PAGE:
Camille SAINT-SAËNS (1835-1921)
Piano Trio No.1 in F major, Op. 18 (1863) [29:56]
Piano Trio No.2 in E minor, Op. 92 (1891) [34:11]
Vienna Piano Trio (Bogdan Božović (violin); Matthias Gredler (cello); Stefan Mendl (piano))
rec. 16-18 June 2012, Konzerthaus der Abtei Marienmünster, Germany
MUSIKPRODUKTION DABRINGHAUS UND GRIMM SACD 942 1763-6 [64:07]
When Saint-Saëns was born in Paris in 1835 Mendelssohn had twelve more years to live, and when Saint-Saëns died in Algiers in 1921 Stravinsky’s ballet The Rite of Spring was already eight years old. Sadly by the time of Saint-Saëns’s death his popularity in France had diminished significantly since around the time of the First World War the public taste in music had changed. In recent years the music of the multi-talented Saint-Saëns has been undergoing a welcome resurgence as thankfully it is being judged for its intrinsic quality rather than the dynamic of the era in which it was written. For many decades in nineteenth century France there had been an insatiable appetite for all things operatic and to a lesser degree solo piano music was also popular. Although Saint-Saëns carried on the opera tradition, writing thirteen operas himself, he was a trailblazer for French chamber music. He was highly prolific in the chamber field writing some fifty scores including the two piano trios contained on this MDG disc. Composed some twenty-eight years apart the piano trios have become much better known thanks to excellent recordings by the Joachim Trio/Naxos; Florestan Trio/Hyperion and Trio Wanderer/Harmonia Mundi.
Since reviewing the Vienna Piano Trio’s 2011 release titled ‘Vienna Piano Trio Live!’ of works trios by Beethoven, Ravel and Schumann, the violinist Wolfgang Redik, a founding member, has stepped down and has been succeeded by Bogdan Božović. For those interested in these things Božović is playing a loaned Stradivari ‘Arma Senkrah’ (1685); Matthias Gredler a cello by J.B. Guadagnini (1752) and Stefan Mendl a Steinway Concert Grand Piano D (1901). I have seen photographs of this extraordinarily beautiful piano looking resplendent in its bright and shiny rosewood veneered exterior.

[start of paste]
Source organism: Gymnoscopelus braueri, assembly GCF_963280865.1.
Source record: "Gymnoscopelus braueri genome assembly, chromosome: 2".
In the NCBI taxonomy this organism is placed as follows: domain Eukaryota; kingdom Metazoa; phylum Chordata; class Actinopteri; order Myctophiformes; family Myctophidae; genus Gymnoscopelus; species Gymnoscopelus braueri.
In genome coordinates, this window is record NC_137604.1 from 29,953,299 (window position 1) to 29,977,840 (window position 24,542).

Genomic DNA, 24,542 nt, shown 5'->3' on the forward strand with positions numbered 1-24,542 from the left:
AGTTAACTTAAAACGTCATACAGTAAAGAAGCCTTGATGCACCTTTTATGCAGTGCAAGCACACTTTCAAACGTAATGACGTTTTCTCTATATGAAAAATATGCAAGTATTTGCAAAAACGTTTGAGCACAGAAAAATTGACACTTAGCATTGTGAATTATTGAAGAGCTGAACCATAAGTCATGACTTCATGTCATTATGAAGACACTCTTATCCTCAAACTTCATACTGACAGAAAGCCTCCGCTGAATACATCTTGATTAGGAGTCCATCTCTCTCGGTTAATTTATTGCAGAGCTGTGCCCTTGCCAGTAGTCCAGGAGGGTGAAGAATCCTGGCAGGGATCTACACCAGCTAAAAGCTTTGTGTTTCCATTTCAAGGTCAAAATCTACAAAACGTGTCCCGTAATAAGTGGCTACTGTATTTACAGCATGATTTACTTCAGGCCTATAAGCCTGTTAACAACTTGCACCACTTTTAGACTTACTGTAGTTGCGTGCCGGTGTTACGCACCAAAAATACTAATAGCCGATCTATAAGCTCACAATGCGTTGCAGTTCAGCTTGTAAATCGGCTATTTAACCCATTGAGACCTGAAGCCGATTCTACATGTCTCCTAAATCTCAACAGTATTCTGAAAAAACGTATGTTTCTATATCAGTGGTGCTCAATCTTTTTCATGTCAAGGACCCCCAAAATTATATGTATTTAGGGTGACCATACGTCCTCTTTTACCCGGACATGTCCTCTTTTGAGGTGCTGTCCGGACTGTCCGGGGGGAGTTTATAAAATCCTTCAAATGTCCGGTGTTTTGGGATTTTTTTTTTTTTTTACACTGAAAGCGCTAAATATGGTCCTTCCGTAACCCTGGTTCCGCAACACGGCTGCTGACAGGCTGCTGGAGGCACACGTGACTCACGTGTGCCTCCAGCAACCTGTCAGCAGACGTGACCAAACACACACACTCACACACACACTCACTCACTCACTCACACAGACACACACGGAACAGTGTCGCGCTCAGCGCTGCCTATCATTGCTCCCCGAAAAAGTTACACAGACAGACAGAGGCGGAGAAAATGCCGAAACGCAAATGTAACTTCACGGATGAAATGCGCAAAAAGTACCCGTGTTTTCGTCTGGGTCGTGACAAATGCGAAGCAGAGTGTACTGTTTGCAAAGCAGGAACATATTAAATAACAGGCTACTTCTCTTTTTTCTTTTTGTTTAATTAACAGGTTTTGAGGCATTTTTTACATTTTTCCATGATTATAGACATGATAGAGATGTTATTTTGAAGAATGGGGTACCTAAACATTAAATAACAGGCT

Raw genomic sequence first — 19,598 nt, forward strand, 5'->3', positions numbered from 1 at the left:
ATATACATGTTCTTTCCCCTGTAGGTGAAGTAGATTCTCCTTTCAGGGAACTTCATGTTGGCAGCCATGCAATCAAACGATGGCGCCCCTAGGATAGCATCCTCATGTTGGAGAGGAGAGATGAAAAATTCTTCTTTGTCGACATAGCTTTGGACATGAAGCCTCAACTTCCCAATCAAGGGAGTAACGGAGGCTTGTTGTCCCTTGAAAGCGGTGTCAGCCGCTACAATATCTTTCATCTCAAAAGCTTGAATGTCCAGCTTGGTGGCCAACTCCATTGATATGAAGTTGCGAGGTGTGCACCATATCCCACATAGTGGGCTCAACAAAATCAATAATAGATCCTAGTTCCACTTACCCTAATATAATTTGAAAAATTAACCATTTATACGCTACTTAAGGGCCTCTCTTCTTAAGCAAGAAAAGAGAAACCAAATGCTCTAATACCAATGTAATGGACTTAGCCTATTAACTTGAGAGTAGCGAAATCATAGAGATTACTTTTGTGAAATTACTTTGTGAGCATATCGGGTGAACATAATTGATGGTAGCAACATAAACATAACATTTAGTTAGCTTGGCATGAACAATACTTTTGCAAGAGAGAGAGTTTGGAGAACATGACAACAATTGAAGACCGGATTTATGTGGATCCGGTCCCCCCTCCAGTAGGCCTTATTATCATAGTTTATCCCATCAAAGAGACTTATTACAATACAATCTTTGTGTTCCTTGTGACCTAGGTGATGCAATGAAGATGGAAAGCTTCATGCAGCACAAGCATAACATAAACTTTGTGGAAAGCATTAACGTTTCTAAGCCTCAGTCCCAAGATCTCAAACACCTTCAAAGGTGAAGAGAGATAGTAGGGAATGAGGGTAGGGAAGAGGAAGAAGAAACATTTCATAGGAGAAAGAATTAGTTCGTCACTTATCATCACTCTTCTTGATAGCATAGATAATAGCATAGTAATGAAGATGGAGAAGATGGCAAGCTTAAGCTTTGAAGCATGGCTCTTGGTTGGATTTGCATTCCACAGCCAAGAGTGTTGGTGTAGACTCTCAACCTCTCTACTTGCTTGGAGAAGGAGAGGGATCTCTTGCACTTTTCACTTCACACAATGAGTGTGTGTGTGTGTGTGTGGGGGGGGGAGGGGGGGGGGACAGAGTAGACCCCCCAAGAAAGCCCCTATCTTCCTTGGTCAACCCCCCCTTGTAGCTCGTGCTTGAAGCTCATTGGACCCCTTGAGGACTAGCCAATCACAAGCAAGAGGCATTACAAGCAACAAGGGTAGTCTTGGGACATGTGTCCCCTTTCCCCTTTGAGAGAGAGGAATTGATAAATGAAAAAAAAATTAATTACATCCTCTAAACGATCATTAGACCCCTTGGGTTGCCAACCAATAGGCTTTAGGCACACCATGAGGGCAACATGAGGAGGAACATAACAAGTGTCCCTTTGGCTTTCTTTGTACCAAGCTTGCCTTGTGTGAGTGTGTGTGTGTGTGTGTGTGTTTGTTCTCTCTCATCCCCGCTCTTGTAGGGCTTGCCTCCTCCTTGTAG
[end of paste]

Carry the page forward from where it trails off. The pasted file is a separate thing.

The Piano Trio No.1 in F major, Op. 18 completed in 1863 is a relatively early work written before Saint-Saëns had completed any of his 13 operas. Cast in the traditional Classical Viennese four movement style the score had to wait until 1867 for its première. I especially enjoyed the first two movements with their memorable themes that linger long in the memory. The opening movement Allegro vivace featuring a rhythmic and attractive main theme is played by the Vienna Piano Trio with buoyancy creating a warm, optimistic character to the writing. The Andante with its main theme taken from an Auvergne folk song is perhaps even catchier than that in the first movement. Here the Vienna Piano Trio conveys an overall mood of song-like reflection together with suggestions of yearning.
From 1891 the Piano Trio No.2 in E minor, Op. 92 is a substantial five movement score containing more complex writing than the earlier F major Piano Trio. At this time Saint-Saëns was in his full maturity having already completed seven of his operas including Samson and Delilah written fourteen years previously. Saint-Saëns much loved Symphony No. 3 in C minor, Op. 73 ‘Organ Symphony’ had been composed five years earlier at a time generally considered to be the pinnacle of his creative output. I was struck by the lengthy opening movement Allegro non troppo with its brisk surging forward motion. Providing an appealing contrast is a calm melody on the strings. In the Grazioso, poco allegro the Vienna Piano Trio communicate a cheerful spring-like quality pervaded with classical restraint that brings Schubert to mind. Throughout one senses that the Trio is totally involved in the music offering compelling performances that draw the listener in. So richly accomplished the Vienna Piano Trio play with unerring unity and intonation. Recorded at the Konzerthaus der Abtei Marienmünster the sound quality is closely recorded with a fine clarity. In the forte passages the piano blurs slightly at the edges but this is nothing to worry about too much.
From my collection of recordings of the Saint-Saëns piano trios only the accounts from the Florestan Trio can match these performances from the Vienna Piano Trio on MDG. Playing with conviction and liberal amounts of style and expression the Florestan Trio was recorded in 2004 at the Henry Wood Hall, London on Hyperion CDA 67538. A very popular disc for some time has been the assured performance from the Joachim Trio who play with freshness and polish. The Joachim was recorded in 1993 at the Conway Hall, London on Naxos 8.550935. Another recording worthy of consideration is from the confident Trio Wanderer for their ability to convey elegance and expression. Recorded in 2004 at the Salle Modulable IRCAM, Paris the Trio Wanderer account was originally issued on Harmonia Mundi HMC 901862 and reissued on the label’s Musique d'Abord series on HMA 1951862.
This is the fourth release I have of Saint-Saëns’ chamber music on MDG, a label that is doing sterling work in championing the French composer. Played by the excellent Vienna Piano Trio this MDG release of the Saint-Saëns Piano Trios will complement any chamber music collection.
This will complement any chamber music collection.